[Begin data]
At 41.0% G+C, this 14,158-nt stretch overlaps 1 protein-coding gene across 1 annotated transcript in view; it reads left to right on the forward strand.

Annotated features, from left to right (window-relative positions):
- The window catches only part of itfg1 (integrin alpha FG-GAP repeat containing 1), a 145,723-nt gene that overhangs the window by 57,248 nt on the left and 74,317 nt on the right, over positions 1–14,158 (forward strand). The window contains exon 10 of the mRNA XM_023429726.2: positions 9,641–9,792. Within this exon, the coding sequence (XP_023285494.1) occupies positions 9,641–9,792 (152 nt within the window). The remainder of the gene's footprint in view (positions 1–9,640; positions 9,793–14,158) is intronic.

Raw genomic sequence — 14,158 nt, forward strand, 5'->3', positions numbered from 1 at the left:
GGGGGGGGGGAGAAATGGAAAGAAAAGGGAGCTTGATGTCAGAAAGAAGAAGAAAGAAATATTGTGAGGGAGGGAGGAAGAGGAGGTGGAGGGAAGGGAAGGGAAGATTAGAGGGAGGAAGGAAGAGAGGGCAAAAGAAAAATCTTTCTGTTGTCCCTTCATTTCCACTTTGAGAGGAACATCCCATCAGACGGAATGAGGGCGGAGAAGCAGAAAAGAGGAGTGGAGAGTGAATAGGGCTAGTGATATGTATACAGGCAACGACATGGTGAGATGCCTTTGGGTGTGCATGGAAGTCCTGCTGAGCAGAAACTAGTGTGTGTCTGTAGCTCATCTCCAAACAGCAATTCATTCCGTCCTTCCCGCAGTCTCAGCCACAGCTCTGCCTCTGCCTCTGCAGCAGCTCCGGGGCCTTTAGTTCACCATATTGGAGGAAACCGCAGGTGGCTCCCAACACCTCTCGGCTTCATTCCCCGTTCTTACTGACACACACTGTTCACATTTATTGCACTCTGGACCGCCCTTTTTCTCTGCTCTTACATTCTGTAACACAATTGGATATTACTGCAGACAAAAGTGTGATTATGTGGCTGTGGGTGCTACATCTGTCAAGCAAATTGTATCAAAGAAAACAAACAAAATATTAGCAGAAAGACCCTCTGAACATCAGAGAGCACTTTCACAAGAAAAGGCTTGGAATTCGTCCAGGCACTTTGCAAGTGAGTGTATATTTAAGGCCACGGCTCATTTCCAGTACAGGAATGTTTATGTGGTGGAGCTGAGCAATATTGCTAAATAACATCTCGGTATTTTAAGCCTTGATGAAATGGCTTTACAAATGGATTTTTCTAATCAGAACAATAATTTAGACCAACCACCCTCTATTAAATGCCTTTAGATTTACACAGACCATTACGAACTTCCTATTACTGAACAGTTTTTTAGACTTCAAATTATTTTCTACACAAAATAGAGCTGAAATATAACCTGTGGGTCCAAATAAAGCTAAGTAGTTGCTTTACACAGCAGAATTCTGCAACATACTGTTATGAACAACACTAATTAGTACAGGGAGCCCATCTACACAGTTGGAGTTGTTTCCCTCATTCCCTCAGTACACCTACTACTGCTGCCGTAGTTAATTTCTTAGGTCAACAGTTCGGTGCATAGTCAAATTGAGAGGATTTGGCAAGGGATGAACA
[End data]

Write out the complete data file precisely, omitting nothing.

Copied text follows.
At 41.0% G+C, this 14,158-nt stretch overlaps 1 protein-coding gene across 1 annotated transcript in view; it reads left to right on the forward strand.

Annotated features, from left to right (window-relative positions):
- The window catches only part of itfg1 (integrin alpha FG-GAP repeat containing 1), a 145,723-nt gene that overhangs the window by 57,248 nt on the left and 74,317 nt on the right, over positions 1–14,158 (forward strand). The window contains exon 10 of the mRNA XM_023429726.2: positions 9,641–9,792. Within this exon, the coding sequence (XP_023285494.1) occupies positions 9,641–9,792 (152 nt within the window). The remainder of the gene's footprint in view (positions 1–9,640; positions 9,793–14,158) is intronic.

Raw genomic sequence — 14,158 nt, forward strand, 5'->3', positions numbered from 1 at the left:
GGGGGGGGGGAGAAATGGAAAGAAAAGGGAGCTTGATGTCAGAAAGAAGAAGAAAGAAATATTGTGAGGGAGGGAGGAAGAGGAGGTGGAGGGAAGGGAAGGGAAGATTAGAGGGAGGAAGGAAGAGAGGGCAAAAGAAAAATCTTTCTGTTGTCCCTTCATTTCCACTTTGAGAGGAACATCCCATCAGACGGAATGAGGGCGGAGAAGCAGAAAAGAGGAGTGGAGAGTGAATAGGGCTAGTGATATGTATACAGGCAACGACATGGTGAGATGCCTTTGGGTGTGCATGGAAGTCCTGCTGAGCAGAAACTAGTGTGTGTCTGTAGCTCATCTCCAAACAGCAATTCATTCCGTCCTTCCCGCAGTCTCAGCCACAGCTCTGCCTCTGCCTCTGCAGCAGCTCCGGGGCCTTTAGTTCACCATATTGGAGGAAACCGCAGGTGGCTCCCAACACCTCTCGGCTTCATTCCCCGTTCTTACTGACACACACTGTTCACATTTATTGCACTCTGGACCGCCCTTTTTCTCTGCTCTTACATTCTGTAACACAATTGGATATTACTGCAGACAAAAGTGTGATTATGTGGCTGTGGGTGCTACATCTGTCAAGCAAATTGTATCAAAGAAAACAAACAAAATATTAGCAGAAAGACCCTCTGAACATCAGAGAGCACTTTCACAAGAAAAGGCTTGGAATTCGTCCAGGCACTTTGCAAGTGAGTGTATATTTAAGGCCACGGCTCATTTCCAGTACAGGAATGTTTATGTGGTGGAGCTGAGCAATATTGCTAAATAACATCTCGGTATTTTAAGCCTTGATGAAATGGCTTTACAAATGGATTTTTCTAATCAGAACAATAATTTAGACCAACCACCCTCTATTAAATGCCTTTAGATTTACACAGACCATTACGAACTTCCTATTACTGAACAGTTTTTTAGACTTCAAATTATTTTCTACACAAAATAGAGCTGAAATATAACCTGTGGGTCCAAATAAAGCTAAGTAGTTGCTTTACACAGCAGAATTCTGCAACATACTGTTATGAACAACACTAATTAGTACAGGGAGCCCATCTACACAGTTGGAGTTGTTTCCCTCATTCCCTCAGTACACCTACTACTGCTGCCGTAGTTAATTTCTTAGGTCAACAGTTCGGTGCATAGTCAAATTGAGAGGATTTGGCAAGGGATGAACA